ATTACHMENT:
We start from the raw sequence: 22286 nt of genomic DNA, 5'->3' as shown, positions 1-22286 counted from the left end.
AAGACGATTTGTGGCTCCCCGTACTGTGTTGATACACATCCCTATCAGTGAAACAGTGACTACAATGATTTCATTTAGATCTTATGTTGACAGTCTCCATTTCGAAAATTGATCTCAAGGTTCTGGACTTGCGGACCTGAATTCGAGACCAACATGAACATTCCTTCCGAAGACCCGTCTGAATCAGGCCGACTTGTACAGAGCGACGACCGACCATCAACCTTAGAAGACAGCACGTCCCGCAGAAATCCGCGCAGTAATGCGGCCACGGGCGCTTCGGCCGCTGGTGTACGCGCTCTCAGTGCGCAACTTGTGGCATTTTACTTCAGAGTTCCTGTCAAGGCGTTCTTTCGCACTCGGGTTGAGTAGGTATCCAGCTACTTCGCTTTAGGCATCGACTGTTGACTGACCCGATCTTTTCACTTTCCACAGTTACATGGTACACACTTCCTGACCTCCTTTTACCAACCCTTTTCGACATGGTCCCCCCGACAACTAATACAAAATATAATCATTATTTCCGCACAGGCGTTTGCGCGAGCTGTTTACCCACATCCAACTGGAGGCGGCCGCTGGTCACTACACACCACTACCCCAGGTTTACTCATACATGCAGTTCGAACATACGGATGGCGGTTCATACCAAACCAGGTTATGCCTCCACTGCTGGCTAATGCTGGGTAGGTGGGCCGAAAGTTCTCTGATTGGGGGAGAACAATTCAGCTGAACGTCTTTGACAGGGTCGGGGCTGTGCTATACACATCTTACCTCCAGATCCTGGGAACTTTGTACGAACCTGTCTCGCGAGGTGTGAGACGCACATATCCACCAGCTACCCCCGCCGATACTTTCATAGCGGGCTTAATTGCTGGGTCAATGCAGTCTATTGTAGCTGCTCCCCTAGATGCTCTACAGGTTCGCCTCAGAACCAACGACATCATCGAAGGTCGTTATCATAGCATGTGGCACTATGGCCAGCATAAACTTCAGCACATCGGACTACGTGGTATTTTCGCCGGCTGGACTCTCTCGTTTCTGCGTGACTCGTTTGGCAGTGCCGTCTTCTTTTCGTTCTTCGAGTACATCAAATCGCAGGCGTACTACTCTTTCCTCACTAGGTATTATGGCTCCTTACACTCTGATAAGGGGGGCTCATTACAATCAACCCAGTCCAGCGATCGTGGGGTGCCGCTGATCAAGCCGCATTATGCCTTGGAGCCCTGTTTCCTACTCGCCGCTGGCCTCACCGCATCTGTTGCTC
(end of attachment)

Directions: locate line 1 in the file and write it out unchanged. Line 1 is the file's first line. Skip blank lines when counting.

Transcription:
We start from the raw sequence: 22286 nt of genomic DNA, 5'->3' as shown, positions 1-22286 counted from the left end.